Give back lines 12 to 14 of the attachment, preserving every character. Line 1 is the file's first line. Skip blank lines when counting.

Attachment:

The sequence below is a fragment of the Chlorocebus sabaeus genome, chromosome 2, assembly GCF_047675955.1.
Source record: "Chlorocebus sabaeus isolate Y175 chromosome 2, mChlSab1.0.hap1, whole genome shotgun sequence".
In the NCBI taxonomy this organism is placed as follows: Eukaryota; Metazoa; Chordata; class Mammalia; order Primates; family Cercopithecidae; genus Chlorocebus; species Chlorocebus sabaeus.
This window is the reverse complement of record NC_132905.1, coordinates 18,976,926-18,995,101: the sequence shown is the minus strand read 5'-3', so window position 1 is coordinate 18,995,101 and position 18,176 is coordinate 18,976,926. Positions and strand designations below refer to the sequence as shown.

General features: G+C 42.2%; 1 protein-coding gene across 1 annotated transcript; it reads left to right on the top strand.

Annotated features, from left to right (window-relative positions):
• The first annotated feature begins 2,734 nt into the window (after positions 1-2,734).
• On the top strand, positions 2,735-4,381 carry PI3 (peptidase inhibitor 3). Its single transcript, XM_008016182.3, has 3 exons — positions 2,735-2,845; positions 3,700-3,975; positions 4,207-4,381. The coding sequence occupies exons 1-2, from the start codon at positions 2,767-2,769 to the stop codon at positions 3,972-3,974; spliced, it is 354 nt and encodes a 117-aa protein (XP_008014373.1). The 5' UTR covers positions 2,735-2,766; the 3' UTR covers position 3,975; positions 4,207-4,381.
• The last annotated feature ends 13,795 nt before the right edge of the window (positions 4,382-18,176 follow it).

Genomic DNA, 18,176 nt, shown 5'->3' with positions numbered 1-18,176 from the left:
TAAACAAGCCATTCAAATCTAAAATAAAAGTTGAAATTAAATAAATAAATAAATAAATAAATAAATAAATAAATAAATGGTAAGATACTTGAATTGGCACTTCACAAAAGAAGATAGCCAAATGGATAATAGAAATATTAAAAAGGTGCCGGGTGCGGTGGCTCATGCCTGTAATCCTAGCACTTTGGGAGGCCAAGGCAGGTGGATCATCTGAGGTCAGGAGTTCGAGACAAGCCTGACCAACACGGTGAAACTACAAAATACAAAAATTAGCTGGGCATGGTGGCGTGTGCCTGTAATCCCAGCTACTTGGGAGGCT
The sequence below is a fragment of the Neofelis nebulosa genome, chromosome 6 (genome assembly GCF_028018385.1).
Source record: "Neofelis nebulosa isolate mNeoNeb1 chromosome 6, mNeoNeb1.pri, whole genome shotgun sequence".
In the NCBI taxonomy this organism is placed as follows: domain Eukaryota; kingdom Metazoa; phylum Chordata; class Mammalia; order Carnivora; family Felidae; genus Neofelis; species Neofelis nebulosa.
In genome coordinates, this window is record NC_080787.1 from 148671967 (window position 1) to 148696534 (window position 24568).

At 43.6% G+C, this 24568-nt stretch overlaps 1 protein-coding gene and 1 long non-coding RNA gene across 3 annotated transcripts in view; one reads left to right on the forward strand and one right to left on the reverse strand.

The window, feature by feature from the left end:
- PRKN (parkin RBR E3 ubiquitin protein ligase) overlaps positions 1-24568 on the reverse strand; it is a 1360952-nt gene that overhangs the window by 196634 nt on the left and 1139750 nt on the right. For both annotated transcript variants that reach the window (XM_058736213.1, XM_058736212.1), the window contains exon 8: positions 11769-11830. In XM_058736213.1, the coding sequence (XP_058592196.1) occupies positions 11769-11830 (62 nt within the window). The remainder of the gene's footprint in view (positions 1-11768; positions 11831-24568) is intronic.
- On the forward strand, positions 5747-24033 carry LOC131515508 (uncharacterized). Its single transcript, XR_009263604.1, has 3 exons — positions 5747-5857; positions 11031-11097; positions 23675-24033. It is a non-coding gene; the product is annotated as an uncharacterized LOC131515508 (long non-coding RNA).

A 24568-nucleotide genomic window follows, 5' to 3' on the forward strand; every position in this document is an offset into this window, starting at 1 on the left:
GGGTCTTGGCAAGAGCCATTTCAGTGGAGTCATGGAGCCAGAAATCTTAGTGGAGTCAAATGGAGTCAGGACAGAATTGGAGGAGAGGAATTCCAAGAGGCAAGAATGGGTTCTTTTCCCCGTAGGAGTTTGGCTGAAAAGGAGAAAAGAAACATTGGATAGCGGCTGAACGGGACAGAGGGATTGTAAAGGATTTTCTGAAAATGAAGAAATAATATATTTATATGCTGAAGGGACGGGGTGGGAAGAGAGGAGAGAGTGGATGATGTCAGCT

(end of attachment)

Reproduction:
The sequence below is a fragment of the Neofelis nebulosa genome, chromosome 6 (genome assembly GCF_028018385.1).
Source record: "Neofelis nebulosa isolate mNeoNeb1 chromosome 6, mNeoNeb1.pri, whole genome shotgun sequence".
In the NCBI taxonomy this organism is placed as follows: domain Eukaryota; kingdom Metazoa; phylum Chordata; class Mammalia; order Carnivora; family Felidae; genus Neofelis; species Neofelis nebulosa.